As technology continues to advance at a rapid pace, the benefits of this development continuously trickle down and integrate into more of the things that impact our lives.
This is particularly true for object recognition and deep learning – computers that can understand that the photo you posted online was of your cat, or detect a minuscule manufacturing defect on an assembly line floor.
Data is king in the IoT age and the more data you can collect and process, the better the results. But there’s often a limit to how much data you can process when you’re trying to balance system cost, temperature, size and performance. It might not be realistic to have a large tower PC with a GPU running an intensive machine vision set up on a manufacturing floor, but smaller systems don’t pack the performance required for the task.
These trade-offs are being challenged as innovation and technology have created new ways to handle machine vision and learning for facial and object recognition.
Enter Vision Processing Units (VPUs)
VPUs work as a co-processor, similar to a GPU, to take the load off of the central processor and assign it to a more efficient, application-specific integrated circuit. It enables low powered systems to run Google Tensorflow and Facebook Caffe frameworks for object and facial recognition and machine learning using only 2 to 3 watts of power and generating significantly less heat. For comparison, typical GPUs use around 75 watts of power and require active cooling to operate effectively.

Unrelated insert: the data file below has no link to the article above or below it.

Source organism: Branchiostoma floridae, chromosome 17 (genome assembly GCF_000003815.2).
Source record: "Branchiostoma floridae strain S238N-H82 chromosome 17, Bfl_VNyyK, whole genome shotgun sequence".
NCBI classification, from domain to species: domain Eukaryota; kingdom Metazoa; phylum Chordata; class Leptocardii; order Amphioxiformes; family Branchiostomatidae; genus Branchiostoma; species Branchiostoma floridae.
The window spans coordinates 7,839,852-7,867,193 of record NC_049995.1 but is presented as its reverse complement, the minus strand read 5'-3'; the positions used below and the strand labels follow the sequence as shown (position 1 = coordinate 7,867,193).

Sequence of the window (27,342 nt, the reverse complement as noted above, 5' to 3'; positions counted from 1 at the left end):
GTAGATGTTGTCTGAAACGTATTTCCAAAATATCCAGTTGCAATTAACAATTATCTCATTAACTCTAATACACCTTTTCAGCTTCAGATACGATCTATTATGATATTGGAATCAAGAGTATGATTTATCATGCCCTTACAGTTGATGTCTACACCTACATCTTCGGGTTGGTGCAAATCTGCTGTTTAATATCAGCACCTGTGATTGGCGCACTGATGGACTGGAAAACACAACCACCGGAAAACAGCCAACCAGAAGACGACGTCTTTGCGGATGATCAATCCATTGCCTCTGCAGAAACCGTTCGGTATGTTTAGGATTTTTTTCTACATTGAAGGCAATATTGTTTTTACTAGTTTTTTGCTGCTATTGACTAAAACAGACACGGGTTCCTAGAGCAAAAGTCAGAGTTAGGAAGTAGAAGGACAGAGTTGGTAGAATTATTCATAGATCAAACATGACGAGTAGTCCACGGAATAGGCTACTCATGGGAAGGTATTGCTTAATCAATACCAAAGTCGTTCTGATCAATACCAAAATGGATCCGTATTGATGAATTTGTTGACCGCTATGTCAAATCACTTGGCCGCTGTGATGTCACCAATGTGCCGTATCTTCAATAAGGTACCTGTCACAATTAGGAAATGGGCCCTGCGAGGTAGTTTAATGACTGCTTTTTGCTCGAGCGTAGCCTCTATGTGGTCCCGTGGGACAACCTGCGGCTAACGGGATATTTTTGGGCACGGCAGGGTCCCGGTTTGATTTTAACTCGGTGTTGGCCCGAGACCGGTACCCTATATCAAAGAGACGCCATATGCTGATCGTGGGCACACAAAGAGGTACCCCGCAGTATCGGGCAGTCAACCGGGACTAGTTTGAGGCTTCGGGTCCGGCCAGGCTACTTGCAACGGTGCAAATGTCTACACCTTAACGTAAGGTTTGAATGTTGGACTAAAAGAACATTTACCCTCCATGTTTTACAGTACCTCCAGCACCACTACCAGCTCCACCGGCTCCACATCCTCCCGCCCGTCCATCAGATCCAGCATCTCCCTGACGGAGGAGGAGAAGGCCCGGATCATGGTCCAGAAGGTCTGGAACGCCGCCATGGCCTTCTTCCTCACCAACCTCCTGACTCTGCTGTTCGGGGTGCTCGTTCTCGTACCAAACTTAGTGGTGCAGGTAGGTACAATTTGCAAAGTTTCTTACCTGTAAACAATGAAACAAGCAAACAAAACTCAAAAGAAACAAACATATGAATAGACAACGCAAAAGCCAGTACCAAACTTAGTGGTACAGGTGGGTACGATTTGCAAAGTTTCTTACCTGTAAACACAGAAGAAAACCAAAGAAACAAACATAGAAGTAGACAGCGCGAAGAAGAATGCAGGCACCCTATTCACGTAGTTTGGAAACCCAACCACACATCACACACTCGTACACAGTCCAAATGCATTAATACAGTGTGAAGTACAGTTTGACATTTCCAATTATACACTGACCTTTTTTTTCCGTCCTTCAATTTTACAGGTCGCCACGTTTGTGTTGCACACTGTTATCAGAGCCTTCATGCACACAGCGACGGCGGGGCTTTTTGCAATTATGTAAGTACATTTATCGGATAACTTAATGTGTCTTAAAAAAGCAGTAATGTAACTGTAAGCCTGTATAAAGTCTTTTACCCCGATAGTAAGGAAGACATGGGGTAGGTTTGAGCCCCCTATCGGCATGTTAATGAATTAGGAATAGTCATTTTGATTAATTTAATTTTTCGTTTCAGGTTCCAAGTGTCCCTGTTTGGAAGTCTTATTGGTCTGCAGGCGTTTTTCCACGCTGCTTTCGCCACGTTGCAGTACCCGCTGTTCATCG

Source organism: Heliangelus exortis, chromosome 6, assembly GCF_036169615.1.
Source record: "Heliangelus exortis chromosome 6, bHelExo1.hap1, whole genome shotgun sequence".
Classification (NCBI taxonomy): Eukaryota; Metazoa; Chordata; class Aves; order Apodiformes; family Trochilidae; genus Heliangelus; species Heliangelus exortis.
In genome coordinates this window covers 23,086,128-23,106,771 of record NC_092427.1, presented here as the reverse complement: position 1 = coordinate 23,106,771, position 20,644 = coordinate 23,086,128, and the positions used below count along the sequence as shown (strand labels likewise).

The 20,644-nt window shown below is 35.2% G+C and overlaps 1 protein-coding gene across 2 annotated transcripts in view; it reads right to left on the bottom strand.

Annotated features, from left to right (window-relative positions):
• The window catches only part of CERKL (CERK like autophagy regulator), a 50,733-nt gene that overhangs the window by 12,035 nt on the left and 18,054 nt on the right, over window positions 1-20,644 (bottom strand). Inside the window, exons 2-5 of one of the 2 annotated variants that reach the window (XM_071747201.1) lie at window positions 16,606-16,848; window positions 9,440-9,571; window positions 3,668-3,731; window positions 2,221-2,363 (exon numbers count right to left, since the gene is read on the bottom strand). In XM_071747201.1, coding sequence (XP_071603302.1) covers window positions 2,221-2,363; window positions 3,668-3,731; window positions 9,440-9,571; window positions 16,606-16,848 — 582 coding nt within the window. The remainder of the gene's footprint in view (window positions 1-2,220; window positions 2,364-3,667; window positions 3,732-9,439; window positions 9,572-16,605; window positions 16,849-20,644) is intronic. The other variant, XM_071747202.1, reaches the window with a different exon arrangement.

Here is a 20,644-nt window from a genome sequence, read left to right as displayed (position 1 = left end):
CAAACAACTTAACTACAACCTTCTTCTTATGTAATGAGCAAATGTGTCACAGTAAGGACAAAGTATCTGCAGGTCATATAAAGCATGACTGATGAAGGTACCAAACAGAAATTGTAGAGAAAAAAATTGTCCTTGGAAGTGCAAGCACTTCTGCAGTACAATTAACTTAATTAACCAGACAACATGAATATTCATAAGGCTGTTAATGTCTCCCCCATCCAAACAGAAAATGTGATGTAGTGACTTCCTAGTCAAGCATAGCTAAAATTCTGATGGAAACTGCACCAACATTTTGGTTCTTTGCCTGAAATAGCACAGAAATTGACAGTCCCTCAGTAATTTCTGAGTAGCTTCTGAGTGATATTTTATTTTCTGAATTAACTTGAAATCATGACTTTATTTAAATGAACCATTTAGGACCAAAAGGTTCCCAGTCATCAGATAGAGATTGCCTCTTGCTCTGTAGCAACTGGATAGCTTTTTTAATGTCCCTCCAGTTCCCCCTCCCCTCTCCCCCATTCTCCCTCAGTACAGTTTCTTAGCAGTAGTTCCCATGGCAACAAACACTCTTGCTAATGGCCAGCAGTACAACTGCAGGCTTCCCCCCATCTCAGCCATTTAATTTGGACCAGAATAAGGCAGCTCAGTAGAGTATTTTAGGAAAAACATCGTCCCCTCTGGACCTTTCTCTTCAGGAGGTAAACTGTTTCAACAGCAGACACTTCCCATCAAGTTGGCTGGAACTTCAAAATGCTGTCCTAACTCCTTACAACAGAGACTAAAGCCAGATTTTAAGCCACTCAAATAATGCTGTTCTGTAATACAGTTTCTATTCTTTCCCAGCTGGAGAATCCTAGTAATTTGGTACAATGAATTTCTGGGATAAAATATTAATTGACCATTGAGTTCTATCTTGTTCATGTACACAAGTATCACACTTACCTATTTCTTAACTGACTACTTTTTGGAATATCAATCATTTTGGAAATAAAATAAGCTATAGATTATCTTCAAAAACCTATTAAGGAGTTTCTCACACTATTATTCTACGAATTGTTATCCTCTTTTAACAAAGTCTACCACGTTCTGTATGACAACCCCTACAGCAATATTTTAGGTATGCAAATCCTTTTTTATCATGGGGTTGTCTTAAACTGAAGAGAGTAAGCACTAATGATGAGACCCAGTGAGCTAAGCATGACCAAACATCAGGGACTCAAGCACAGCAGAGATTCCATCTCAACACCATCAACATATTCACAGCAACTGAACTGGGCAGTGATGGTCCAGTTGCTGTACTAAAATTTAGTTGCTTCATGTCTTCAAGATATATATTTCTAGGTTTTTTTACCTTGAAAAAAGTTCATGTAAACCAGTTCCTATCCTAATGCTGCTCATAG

What this means is that you can take an extremely compact and efficient system, like our CL210G-11, and set it up to run machine vision or learning applications and send that data back to your model for updating.
Because of the low cost and accessibility of a VPU, it’s able to scale as you add more compute throughout your application. This also has the added benefit of processing more data at the edge before transmitting to the cloud, reducing the data costs associated with cloud computing.
Moving Forward With VPUs
According to Intel, digital video will be making up 82% of video traffic by 2021 and revenue from deep learning will grow to $39.9 billion by 2025. VPUs, like Movidius, provides developers and builders the opportunity to tap into that growth with more affordable and efficient technology, improving the lives of their customers along the way.
Recognizing this trajectory, Logic Supply has begun integrating VPUs into our own systems to provide reliable edge platforms that power these innovations. The combination of low-power, fanless computing with the specialized VPU modules mean there are now completely new alternatives to what was once a delicate game of compromise.